Gensheer’s Top 10 Albums of 2010

This is not a list of albums that came out in 2010, but bands and albums I discovered (or in some cases re-discovered) this past year.  Check them out, see which ones float your boat.  If you like the artists, support them by buying their music.

What would make your list?  What from my list are especially digging?  Or not digging?  Share your take.  You might just help us all discover some new, old band for next years “Best of” lists.

B.R.M.C. by Black Rebel Motorcycle Club

1. Black Rebel Motorcycle Club, B.R.M.C.

If you’ve seen the Kettle One Vodka commercial – the one with all the dudes in “dressed-up-but-now-I’m-casual” sitting in a bar, having drinks and a good time just being themselves – then you’ve heard B.R.M.C.  Their song “Spread Your Love” is playing in the background.  All around great band, and great album.  I first heard them on the “New Moon” Soundtrack (thanks to Maggie) with their song “Done All Wrong”, and it is by far the best song on any of the Twilight Saga movies/soundtracks.

Scala & Kolacny Brothers - It All Leads to This

 

2. Scala & Kolacny Bro thers, It All Leads to This

Imagine hearing some of your favorite songs, by some of your favorite artists, covered by a children’s choir.  And not like mandatory public school kids choir.  I’m talking, on par with the Vienna Boys Choir.  Only this is a Belgian girls’ choir.   That’s Scala & Kolacny Brothers.  Hearing “Wake Up Dead Man” (U2) sung by this group, along with Radiohead’s “Creep” (for the Social Network movie trailer) were truly new musical experiences for me.

Sons of Anarchy "The King is Dead"

 

3. Battleme, “H ey Hey My My”

Ok, so while not an album, I think this one single track is worth lumping into the mix for best albums.  This is a cover of the Neil Young classic, “Hey Hey, My My (Out of the Blue). This was the perfect song to play the last few minutes of the Sons of Anarchy season finale.  Her voice singing a Neil Young classic, mesmerizing.  It was like it was permanently burned into my brain. If you take a chance on nothing else on this list, take it on this (But you’ll probably also like some of the others, especially The Arcade Fire and The Black Angels).

 

The Black Angels, Passover

 

4. The Black Angles, Passover

When I first heard the first track, “Young Men Dead“, I knew I found a new personal favorite band.  Then when I heard this song featured on the Fable III video game commercial, I recognized that it was a perfect fit.  These guys flat out rock.  I created a sub-genre when I moved to New Mexico – “Southwest-Rock-with-Spiritualized-Undertones”.  These guys, along with B.R.M.C. and Wovenhand were constantly playing on my iPod, in the car, at work…everywhere, really.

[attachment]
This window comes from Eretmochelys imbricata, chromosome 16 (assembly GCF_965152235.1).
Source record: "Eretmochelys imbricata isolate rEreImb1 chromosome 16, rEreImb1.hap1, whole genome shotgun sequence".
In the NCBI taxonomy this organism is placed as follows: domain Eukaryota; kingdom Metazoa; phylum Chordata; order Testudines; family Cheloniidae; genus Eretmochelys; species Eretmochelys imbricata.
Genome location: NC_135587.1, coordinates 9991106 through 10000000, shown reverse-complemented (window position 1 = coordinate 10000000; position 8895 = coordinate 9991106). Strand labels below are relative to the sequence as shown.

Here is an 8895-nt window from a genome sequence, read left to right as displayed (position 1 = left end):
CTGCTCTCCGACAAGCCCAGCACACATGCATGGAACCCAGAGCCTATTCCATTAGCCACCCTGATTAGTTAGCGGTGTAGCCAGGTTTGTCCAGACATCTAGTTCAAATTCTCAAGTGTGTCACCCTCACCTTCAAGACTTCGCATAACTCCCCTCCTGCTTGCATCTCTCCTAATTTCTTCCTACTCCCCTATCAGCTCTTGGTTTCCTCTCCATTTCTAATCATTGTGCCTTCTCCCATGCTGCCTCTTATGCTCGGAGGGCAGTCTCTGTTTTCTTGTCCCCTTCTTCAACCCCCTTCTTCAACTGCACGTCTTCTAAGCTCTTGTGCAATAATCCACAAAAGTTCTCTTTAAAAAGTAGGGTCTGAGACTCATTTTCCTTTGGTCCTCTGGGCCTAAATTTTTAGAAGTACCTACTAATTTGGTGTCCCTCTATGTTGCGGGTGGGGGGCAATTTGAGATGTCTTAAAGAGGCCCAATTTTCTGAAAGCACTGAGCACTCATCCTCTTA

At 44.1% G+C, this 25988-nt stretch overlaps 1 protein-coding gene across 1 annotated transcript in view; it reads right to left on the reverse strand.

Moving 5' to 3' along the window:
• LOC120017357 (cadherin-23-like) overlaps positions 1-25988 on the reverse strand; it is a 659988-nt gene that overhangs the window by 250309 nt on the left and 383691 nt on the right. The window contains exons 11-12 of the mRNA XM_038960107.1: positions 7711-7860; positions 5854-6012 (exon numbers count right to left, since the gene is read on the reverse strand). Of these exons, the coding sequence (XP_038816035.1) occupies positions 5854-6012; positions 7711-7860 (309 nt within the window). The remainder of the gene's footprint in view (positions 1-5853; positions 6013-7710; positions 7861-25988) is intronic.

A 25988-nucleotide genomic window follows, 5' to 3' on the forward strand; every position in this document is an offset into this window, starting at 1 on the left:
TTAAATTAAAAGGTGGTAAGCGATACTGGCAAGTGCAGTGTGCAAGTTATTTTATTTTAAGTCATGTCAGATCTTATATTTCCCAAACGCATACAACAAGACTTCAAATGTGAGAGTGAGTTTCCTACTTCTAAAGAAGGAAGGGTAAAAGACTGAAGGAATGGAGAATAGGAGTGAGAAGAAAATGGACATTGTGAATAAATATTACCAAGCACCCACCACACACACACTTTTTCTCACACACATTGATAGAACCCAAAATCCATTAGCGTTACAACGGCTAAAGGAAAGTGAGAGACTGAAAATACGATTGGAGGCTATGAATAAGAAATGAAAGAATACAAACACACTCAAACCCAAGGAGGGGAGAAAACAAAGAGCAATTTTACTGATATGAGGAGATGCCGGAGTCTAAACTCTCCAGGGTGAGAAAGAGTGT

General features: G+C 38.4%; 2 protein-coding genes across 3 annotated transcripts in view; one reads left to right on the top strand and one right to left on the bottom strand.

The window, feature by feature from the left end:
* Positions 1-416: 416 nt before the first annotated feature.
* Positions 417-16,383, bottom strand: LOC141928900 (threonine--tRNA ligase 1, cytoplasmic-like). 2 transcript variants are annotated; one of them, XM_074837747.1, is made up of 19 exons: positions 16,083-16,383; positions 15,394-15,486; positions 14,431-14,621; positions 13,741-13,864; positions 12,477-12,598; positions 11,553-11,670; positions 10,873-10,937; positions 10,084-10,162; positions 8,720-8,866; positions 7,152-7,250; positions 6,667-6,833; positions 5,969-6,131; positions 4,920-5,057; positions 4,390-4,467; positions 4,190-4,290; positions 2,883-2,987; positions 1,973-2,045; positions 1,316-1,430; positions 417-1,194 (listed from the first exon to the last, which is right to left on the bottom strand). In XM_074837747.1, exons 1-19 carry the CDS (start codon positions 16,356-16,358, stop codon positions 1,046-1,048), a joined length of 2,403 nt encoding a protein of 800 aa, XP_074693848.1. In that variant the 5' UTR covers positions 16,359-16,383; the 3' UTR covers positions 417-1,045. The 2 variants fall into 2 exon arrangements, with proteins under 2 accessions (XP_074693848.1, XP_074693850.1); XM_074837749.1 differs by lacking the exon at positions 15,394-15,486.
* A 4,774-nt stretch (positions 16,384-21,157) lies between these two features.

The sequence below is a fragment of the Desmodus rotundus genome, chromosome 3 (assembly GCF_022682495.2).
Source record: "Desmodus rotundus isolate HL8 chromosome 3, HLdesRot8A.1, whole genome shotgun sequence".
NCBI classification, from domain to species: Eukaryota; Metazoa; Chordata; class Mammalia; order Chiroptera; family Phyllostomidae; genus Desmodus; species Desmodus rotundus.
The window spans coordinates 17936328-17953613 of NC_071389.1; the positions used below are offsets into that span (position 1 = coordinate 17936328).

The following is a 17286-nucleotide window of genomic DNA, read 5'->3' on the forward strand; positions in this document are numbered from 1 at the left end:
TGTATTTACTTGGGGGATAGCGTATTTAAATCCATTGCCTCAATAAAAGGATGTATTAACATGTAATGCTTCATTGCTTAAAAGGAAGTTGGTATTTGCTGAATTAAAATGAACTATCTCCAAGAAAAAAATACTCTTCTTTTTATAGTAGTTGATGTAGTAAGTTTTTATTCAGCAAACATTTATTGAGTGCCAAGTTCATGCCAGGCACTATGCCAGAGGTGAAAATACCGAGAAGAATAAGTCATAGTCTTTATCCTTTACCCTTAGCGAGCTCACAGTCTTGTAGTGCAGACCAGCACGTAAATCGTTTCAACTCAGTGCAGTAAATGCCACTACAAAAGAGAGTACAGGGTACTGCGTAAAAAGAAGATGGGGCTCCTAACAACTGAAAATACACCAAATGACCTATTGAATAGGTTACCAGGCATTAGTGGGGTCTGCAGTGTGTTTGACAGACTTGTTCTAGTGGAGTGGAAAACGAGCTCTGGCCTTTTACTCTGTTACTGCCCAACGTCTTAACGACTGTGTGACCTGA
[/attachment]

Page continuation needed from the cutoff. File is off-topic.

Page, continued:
Wovenhand, The Threshingfloor

5. Wovenhand, The Threshingfloor

David Eugene Edwards and company are phenomenal to see live! They came to Santa Fe, so me and a friend got to check them out El Corazon.  I also know that David is an unabashed believer in Jesus.  He’s not ashamed either to sing, sometimes blatantly about that either.  And yet, there were a couple hundred people, in a club, on a Saturday night in Santa Fe, NM, riveted by this music.  I guess what I’m trying to say is, this is what Christians making music is supposed to sound like.  Its great art, fabulous musicianship, and authentic gutsi-ness.  As opposed to most other Christian music that just simply sucks. Highlighted tracks: “A Holy Measure” and “His Rest“, and “Singing Grass“.

 

 

Kings of Leon, Come Around Sundown

6. Kings of Leon, Come Around Sundown

Radioactive” got me hooked.  “The End” solidified the album for me. These guys have a way of making something that can play on pop radio, yet still have enough uniqueness and edge to not be a typical, pre-fabricated musical cop-out.  Few bands can pull that off.

 

 

Jonsi, Go

7. Jonsi, Go

This is the breakout album from the Sigur Ros frontman, Jonsi.  Incredible stuff (just like Sigur Ros). I heard Rob Bell use one of his songs in a sermon illustration.  He had someone in the audience listen to a song, and while listening, attempt to describe it to someone else.  The description included, “New Age-y”, “dreamy”, and “I could run to it”.  That was Jonsi’s song, “Animal Arithmetic“. I couldn’t have described better myself.  The rest of the album is great.  For me, its part of my Study Mix on iTunes.

 

The Black Keys, Brothers

8. The Black Keys, Brothers

I was introduced to these guys two years ago.  Their 2010 album, Brothers, re-introduced me to the sublime delight it is to have overdriven guitars, laden with bluesy riffs, melodies and lyrical plot, in a popular but still not Pop package.  That is my best summary of The Black Keys.  Check out the songs “She’s Long Gone“, “Sinister Kid” and “Next Girl“.

 

 

The Journey, To See the Curse Removed

9. The Journey, To See the Curse Removed

My old church back in St. Louis put out an album this year, and at the helm of the project was my friend Jon Yerby.  You’ll notice that there aren’t any other overtly Christian artists or albums on this list, because I frankly think alot of it is dribble.  This is not.  “Common Place” is incredible, and the rendition of “And Can it Be” has thoroughly ruined any other version of that old hymn for me.  I can’t sing it any other way now.  Thanks Jon Yerby for being a great artist, worship leader and friend.

And the single best album of the year…

 

The Arcade Fire, The Suburbs

10. The Arcade Fire, The Suburbs

Hands down, my favorite album of 2010.  This was on constant rotation for at least three weeks after it came out.  Incredible music, telling a story through songs, instead of the usual putting random songs onto an album. Get this if you haven’t already, and listen, from start to finish, and then repeat.  You won’t regret it. “Rococo” might just be the best critique of hipster culture, from a hipster favorite.  It’s also my  favorite track.  And “Half Light I is a close second.

 

This is not an Official Arcade Fire video, but I think it captures both the beauty of what should be, with the sobering reality that things are not as they should be, being set to someone’s trip through my wife’s home country (of sorts), the Balkans.  This captures the beauty and the ache that is life, just like the song Half Light.

Honorable Mentions:

Broken Social Scene, Forgiveness Rock Records , esp. “World Sick

Band of Horses, Infinite Arms